photo of writing desk with sign and mug that say Write
My writing desk, with reminders.

I’ve written before about how annoying I find the (not so?) subtle pressure writers face to be writing daily to be considered “real writers.” But I do believe in the power and necessity of writing consistently, which in my world comes down to scheduling ideally both Short and Long writing sessions each week.

Here are the 3 most important reasons why I believe this to be true:

Writing consistently keeps you connected to your current writing project for the next writing session.

Whether you write in short forms like stories, essays and poems, or in longer forms like the novel or memoir, writing each week means that you immediately recall where you last left off and can start up again in your next session without needing quite as much time to re-enter the world of your current work. What’s great about that is that it can make your Short Time writing sessions even more productive.

Writing consistently keeps you connected to your current writing project when you’re not even writing.

If you are able to structure your life to secure writing time for yourself each and every week, you will maintain that live connection to your writing even when you’re not writing. You’ll find yourself having ideas constantly and writing paragraphs in your head in the car or the shower that you have to pause to write down so they’re not lost. This happens to me all the time! I now keep a notebook in the bathroom for when I get out of the shower (yes, it gets a little damp sometimes!) and if I’m in car I will pull over and make a quick voice recording on my phone.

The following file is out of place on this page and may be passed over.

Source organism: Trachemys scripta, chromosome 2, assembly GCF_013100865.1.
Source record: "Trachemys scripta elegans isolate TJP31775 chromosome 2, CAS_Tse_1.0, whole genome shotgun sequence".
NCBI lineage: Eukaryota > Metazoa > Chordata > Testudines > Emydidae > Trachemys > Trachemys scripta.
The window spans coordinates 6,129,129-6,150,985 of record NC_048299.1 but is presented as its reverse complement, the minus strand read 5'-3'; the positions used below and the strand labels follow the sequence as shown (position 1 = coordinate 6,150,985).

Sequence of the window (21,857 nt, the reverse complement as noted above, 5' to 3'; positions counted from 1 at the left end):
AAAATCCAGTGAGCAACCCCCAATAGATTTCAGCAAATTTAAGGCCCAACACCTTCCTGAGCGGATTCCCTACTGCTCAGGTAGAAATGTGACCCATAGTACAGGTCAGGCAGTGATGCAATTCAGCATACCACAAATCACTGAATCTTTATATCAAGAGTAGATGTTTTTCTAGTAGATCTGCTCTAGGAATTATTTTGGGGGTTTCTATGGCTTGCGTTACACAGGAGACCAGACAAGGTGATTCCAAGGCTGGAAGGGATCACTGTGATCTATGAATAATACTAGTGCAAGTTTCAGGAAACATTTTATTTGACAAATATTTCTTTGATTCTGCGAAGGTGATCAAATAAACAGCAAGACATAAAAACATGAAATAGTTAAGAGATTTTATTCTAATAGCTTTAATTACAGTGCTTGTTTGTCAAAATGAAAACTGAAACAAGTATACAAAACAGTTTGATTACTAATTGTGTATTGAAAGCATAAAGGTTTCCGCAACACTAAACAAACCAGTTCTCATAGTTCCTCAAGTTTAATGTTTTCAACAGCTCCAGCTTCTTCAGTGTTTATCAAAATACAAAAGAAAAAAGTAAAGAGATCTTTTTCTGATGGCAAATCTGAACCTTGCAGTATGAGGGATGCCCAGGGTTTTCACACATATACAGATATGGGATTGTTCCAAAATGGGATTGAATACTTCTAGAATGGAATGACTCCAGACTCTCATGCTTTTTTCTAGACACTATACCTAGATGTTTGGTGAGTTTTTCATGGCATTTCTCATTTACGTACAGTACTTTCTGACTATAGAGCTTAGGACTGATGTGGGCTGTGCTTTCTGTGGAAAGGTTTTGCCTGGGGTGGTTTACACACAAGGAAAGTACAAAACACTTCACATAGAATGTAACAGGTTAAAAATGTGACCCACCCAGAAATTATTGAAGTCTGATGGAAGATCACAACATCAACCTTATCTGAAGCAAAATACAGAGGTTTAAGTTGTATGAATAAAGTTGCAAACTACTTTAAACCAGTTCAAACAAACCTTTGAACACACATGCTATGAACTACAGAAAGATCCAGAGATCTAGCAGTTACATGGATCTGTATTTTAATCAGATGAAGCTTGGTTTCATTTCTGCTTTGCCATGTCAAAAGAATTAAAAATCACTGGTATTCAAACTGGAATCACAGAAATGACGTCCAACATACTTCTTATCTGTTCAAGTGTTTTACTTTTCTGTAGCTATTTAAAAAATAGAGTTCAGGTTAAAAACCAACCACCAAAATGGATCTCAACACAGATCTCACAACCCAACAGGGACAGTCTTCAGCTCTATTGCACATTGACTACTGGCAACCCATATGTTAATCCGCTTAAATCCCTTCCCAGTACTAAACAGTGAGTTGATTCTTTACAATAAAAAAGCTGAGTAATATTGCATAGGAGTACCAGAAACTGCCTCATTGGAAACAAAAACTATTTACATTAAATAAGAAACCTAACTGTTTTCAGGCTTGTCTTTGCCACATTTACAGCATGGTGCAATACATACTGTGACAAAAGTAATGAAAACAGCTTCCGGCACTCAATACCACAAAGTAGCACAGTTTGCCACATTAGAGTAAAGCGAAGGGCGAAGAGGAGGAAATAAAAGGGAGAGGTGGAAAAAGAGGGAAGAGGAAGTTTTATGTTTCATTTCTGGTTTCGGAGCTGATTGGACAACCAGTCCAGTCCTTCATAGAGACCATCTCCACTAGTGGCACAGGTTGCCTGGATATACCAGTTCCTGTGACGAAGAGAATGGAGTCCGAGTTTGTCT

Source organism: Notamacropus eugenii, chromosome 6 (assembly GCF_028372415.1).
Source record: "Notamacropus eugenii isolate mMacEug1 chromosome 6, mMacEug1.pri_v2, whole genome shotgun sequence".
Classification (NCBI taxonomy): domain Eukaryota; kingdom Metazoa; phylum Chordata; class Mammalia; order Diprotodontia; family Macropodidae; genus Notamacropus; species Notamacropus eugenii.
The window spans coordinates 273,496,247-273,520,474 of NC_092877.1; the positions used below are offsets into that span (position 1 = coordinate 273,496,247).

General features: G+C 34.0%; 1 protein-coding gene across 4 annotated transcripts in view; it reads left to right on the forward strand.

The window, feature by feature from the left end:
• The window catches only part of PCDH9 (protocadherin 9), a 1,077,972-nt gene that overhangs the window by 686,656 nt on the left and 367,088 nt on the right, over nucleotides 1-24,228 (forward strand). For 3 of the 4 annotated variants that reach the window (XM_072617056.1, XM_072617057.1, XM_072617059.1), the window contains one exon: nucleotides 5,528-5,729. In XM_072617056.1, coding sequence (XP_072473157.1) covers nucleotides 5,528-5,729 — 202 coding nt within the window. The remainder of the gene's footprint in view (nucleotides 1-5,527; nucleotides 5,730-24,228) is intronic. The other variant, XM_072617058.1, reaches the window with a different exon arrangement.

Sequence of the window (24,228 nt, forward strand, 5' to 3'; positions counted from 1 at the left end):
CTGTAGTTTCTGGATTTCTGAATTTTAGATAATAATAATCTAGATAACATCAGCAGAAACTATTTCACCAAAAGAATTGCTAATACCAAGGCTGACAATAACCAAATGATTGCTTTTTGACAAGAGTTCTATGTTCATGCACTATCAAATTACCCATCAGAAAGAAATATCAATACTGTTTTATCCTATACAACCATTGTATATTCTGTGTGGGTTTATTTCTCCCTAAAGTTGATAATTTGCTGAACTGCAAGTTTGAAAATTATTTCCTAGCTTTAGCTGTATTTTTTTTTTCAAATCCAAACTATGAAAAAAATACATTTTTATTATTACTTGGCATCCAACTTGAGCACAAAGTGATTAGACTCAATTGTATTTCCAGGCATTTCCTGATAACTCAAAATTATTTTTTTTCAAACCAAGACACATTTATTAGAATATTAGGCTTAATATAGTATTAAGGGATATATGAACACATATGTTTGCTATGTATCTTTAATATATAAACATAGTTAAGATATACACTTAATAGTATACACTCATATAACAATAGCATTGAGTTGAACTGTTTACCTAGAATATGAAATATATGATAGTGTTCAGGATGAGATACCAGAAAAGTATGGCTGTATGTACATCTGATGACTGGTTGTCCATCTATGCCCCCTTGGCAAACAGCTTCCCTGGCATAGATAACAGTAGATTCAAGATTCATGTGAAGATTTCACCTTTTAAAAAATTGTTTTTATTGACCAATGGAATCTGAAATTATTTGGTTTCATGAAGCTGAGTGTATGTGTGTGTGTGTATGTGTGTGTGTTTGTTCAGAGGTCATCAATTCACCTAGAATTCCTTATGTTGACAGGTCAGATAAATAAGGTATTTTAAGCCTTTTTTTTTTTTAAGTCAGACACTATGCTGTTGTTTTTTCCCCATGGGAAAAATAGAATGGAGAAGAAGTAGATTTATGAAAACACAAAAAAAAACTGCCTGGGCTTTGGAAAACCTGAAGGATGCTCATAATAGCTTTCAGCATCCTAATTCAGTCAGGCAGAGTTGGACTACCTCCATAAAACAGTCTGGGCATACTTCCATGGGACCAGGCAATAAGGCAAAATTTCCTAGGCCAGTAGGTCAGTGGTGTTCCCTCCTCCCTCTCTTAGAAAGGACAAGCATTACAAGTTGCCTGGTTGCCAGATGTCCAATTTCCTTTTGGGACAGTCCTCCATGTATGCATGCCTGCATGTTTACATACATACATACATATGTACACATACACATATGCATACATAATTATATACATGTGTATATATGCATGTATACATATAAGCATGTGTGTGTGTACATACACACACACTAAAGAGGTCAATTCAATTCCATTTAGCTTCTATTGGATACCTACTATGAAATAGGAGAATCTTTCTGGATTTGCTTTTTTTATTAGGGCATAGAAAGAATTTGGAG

Writing consistently keeps you connected to your identity as a writer.

This is absolutely critical. If you let yourself set aside writing this week, it’s that much easier to set it aside the next week, and then you can look up weeks or months later to find you feel disconnected and out of sorts with your self-identity as a writer. Sometimes this manifests itself as restlessness or boredom, or can also feel like melancholy.

If you’re a writer, you’ll find yourself feeling more in tune with your true self when you’re writing consistently – set the writing aside for very long and you could find yourself facing a full-blown existential crisis. The only way back to you is the way back to the page.

These are the 3 most important reasons I believe writers need to structure their lives to be able to write consistently. Maybe it’s a busy season at work and you can only manage a Short Time session this week, or maybe you are away on a family vacation for a week – life happens! But continuing to follow the pull back to the page is more important than we acknowledge sometimes and I encourage you to plan out your writing time each week so that you’re not letting too much time go by before you sit down to write again.

If you haven’t yet downloaded a copy of my Writer’s Weekly Planner, where I explain in detail my take on Short Time and Long Time writing sessions and how you can plan these to sustain your writing practice, you can download a copy here.

I wish you consistent and connected writing time this week.

 

 

 

 

3 Important Reasons for Writing Consistently